Fired to feted: Jackson get big deal from RedskinsBy JOSEPH WHITE
The Associated Press | April 03,2014AP FILE PHOTO
In this Nov. 3, 2013 photo, Philadelphia Eagles wide receiver DeSean Jackson (10) celebrates as he scores during the third quarter of a game against the Oakland Raiders in Oakland, Calif.WASHINGTON — The contrast couldn’t have been greater for DeSean Jackson.
In a matter of days, he went from unwanted to wanted, from fired to hired, from discarded by the Philadelphia Eagles with his reputation tarnished to rock star treatment and a new fat contract from the Washington Redskins.
Concerns about work ethic, attitude and reports about gang activity seemed miles away when he was being wooed by Robert Griffin III or enjoying his recruiting-style evening out with cornerback DeAngelo Hall, receiver Pierre Garcon and rapper Wale.
On Wednesday, Jackson closed the deal, signing a three-year, $24 million contract that includes $16 million guaranteed. The terms were disclosed by a person familiar with the negotiations who spoke on condition of anonymity because the Redskins did not announce the financial details.
“I feel they embraced me,” Jackson said. “RG3, DeAngelo Hall reached out to me and made it feel like it was home. After everything that was going on the past couple of days, and the last week, that’s a big step. ... I think the biggest thing about this move is finding a place where I can be happy and go out there and just be myself.”
Adding Jackson to an offense that includes Griffin, Garcon, Andre Roberts, Jordan Reed and Alfred Morris should make the Redskins fun to watch again. Adding him to a locker room culture undergoing yet another overhaul might be the greater challenge.
The Redskins are getting a three-time Pro Bowl receiver with speed, someone who singlehandedly can change a defense’s approach. He set career highs with 82 catches for 1,332 yards last year for the NFC East champion Eagles. And Jackson, who led the NFL in punt return average in 2009, can give a badly needed boost to Washington’s special teams, although his production in the return game has waned over the last three years.
“It’s an exciting time to be a Redskins fan and a part of this team because of the firepower that we have,” Griffin said in a statement to reporters. “Everyone needs to understand that we haven’t won anything yet, and these next few months will be about building those bonds and chemistry so that we can.”
The Redskins are also getting a player not afraid to speak his mind who isn’t shy about his talents. He had a history of off-the-field issues in his six seasons with the Eagles. Among the lowlights: In 2011, he was deactivated for a game for being late for a team meeting and dropped more passes than usual, part of a season-long spillover from his unfulfilled desire for a new contract that led to an 11-day training camp holdout.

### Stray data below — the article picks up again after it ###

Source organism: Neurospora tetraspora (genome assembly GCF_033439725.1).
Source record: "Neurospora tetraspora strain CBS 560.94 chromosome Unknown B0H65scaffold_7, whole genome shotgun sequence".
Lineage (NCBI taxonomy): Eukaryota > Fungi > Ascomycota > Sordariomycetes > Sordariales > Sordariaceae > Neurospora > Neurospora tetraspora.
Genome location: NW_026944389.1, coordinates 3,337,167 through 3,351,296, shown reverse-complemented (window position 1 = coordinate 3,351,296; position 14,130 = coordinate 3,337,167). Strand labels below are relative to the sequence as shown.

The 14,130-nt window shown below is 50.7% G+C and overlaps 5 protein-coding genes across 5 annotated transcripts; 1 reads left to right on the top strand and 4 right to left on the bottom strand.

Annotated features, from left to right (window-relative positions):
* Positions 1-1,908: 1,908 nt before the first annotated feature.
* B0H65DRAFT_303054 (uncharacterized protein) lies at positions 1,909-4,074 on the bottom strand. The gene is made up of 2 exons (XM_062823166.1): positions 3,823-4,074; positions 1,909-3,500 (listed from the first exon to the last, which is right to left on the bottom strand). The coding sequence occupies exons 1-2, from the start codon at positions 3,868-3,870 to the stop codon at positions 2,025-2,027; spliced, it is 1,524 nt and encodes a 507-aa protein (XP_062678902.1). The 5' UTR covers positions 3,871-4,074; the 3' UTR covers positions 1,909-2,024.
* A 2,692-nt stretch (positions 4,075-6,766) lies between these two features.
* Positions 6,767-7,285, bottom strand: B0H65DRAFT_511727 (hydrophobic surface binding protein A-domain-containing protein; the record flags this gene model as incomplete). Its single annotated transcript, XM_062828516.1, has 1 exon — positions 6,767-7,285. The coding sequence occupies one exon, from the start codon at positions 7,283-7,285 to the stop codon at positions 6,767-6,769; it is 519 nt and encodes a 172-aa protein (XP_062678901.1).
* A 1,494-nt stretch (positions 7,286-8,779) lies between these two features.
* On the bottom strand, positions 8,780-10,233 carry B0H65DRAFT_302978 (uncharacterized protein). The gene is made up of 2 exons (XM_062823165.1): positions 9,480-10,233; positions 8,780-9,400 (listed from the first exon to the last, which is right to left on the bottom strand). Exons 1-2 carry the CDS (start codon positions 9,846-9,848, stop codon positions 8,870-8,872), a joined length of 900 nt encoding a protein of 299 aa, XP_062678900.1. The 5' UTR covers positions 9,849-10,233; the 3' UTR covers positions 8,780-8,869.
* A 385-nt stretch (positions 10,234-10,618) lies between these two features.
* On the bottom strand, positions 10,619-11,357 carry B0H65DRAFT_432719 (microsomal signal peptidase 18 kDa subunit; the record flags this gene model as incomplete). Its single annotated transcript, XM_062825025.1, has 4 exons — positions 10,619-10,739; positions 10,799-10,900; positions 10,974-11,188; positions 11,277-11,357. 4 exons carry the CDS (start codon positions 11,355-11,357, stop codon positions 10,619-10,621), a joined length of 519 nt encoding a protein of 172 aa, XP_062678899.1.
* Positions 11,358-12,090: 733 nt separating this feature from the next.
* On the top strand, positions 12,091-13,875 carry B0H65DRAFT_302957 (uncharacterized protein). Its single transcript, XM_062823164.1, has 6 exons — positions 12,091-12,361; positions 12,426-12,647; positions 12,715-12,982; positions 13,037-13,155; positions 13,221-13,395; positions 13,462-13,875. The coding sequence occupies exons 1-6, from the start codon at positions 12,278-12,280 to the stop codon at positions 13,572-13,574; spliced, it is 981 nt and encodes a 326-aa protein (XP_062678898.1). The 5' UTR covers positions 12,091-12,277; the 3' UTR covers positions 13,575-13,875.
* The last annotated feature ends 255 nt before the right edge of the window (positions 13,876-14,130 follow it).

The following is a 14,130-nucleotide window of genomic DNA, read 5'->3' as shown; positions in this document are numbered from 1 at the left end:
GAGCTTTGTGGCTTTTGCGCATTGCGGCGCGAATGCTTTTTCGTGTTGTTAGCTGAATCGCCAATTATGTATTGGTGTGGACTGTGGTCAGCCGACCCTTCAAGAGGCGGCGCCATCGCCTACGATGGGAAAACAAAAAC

Last year, in Chip Kelly’s first season, Jackson fumed at members of the coaching staff on the sideline during a game and had to be restrained by two teammates, upset because he didn’t get the ball when he was wide open. He later lobbied for yet another new contract — just two years after getting a five-year, $48.2 million deal that included a $10 million signing bonus.
The Eagles decided enough was enough and tried unsuccessfully to trade Jackson. They released him last week, which Jackson called “a humbling experience.”
Regarding his reputation in the locker room, he said: “I’m not really here to address that. I feel the people that really know me and know what type of player I am, they respect me and know I’m a team guy.”
The day the Eagles let him go, Jackson issued a statement quashing another off-the-field report, denying involvement in gang activity near his hometown in Southern California.
“I just felt that was the right thing to do at the right time, and eventually I think people will understand and see the real DeSean Jackson and not see the painted picture that was put out on me,” Jackson said Wednesday.
On his conference call with reporters, Jackson went out of his way to point out some of his positive endeavors. He cited his foundation that raises money for research into pancreatic cancer, which claimed his father’s life in 2009. He also mentioned his book, “No Bullies in the Huddle.”
One serious matter to resolve — at least in the eyes of the fans — is whether Jackson will wear No. 10, as he did with the Eagles. Griffin already has that number in Washington.
“We talked about it a little bit,” Jackson said. “That’s a decision that hasn’t been made yet so far. ... But maybe RG3 will wear No. 3.”
The Redskins are coming off a 3-13 season overwhelmed by bad chemistry between coach Mike Shanahan and franchise player Griffin. Shanahan was fired and replaced by Jay Gruden, who will be trying to set a new tone in the locker room.
The Redskins have weighed the risk-reward of talent-with-baggage before, with mixed results. Hall was known as much for his temperament as his talent when he arrived midseason in 2008, but he’s emerged as a team leader, made the Pro Bowl in 2010 and was re-signed last month.
But there was also Albert Haynesworth, who signed a massive contract in 2009 and gave the team one headache after another over two seasons.
The Redskins are losing one of their veteran leaders, linebacker London Fletcher, who has announced plans to retire. Fletcher’s replacement, leadership-wise, might be safety Ryan Clark, who agreed to terms earlier this week and signed his deal Wednesday.
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